The UK Brass Band I play with is rehearsing a test piece with this passage in it:

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This bar is repeated about 20 times. To finger it conventionally, I'd be pressing valves 1+2, 2, 1, 2 for each four-note group. But I find that awkward and can't sustain it at that tempo for very long. Alternative fingerings I've considered are 3, 2, 1, 2 and 3, 1+3, 1, 1+3

None of these falls under my fingers, especially at the required tempo.

Can someone suggest the best fingering to use for this passage and the best practice strategy for getting it up to speed?

2 Answers 2


One other option would be to finger both B and D as 1+3, and the A as 3. Normally, this fingering is too sharp for both B and D, but you can kick out the first valve slide to correct for this.

Really though, I think that the normal fingering should work just fine. The problem is with the sheer length of the run causing repetitive motion fatigue. The solution is to have multiple players trade off sections of it (And also slap the composer/arranger for writing it in the first place).

  • We followed the standard fingering + split the line between two players suggestion and that did the trick - my band just won a place at the National Finals in London's Albert Hall in October! Mar 20, 2016 at 23:24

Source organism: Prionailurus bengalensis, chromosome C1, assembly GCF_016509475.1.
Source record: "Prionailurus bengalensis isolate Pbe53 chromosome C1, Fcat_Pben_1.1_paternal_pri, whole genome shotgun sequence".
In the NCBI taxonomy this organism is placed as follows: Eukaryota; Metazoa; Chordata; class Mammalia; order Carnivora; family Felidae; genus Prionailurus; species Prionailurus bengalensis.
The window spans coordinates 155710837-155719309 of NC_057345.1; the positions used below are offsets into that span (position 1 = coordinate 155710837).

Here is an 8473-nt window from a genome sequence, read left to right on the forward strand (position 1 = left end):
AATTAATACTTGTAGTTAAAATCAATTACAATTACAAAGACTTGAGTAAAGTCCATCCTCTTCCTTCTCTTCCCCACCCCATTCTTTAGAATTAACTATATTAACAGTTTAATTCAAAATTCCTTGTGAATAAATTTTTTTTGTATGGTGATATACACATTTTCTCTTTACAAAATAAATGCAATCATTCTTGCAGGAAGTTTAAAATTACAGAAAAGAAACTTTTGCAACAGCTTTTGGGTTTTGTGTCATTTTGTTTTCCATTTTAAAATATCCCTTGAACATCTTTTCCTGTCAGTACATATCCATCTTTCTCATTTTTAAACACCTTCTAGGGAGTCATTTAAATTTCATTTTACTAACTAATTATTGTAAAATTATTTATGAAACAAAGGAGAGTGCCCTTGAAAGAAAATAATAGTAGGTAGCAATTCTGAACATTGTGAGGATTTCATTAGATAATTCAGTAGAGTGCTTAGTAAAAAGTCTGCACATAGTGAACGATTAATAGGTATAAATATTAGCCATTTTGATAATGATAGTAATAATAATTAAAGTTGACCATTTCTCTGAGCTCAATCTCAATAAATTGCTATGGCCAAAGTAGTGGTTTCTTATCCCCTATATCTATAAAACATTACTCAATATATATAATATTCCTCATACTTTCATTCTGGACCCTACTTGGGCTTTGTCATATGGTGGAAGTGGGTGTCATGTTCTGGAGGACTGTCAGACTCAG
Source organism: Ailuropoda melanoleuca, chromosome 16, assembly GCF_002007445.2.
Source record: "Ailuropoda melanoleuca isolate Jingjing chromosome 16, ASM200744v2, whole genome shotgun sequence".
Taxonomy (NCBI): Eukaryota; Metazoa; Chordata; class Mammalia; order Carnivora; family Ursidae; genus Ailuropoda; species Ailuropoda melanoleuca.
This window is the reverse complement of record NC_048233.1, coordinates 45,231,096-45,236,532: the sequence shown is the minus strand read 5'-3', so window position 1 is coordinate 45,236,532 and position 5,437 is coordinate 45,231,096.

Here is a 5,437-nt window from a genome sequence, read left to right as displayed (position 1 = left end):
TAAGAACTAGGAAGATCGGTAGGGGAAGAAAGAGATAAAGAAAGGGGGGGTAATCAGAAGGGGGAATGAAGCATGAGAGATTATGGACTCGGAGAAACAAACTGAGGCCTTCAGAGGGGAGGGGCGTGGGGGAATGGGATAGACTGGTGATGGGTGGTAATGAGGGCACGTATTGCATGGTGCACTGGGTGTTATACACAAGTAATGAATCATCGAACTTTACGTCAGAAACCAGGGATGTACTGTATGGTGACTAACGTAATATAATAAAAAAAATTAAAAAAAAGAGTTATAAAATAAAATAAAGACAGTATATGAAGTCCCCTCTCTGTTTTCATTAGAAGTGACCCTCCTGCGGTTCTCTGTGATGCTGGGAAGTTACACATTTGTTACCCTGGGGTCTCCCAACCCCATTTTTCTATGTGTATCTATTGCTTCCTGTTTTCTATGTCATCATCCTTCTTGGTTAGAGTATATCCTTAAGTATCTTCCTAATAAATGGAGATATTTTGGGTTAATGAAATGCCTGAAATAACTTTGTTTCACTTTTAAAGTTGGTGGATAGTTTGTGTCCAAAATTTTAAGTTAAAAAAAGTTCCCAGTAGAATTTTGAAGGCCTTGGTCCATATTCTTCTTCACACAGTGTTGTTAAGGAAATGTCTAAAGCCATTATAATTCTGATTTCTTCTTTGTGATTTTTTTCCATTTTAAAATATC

I actually feel like that is one of the easier combinations to play. There are far worse ones, for sure. MattPutnam gave you one answer, but I think in a lot of ways it is more difficult than playing it with the standard fingers.

Start out with a metronome, playing it roughly half the required performance tempo. Then gradually increase the tempo by a couple clicks and work on it at that speed until you can play it cleanly. Repeat that up to performance tempo, and by the time you get to the correct speed, you should have it down completely. If it's actually tongued instead of slurred, the way you show it above, the real difficulty may be the coordination of finger movements to the tongue at that tempo. Starting slow and working up will help with that as well.

This is why learning material, like the old Clarke Technical Exercises are so helpful. They put you through finger dexterity exercises in all keys until they just aren't a problem anymore.

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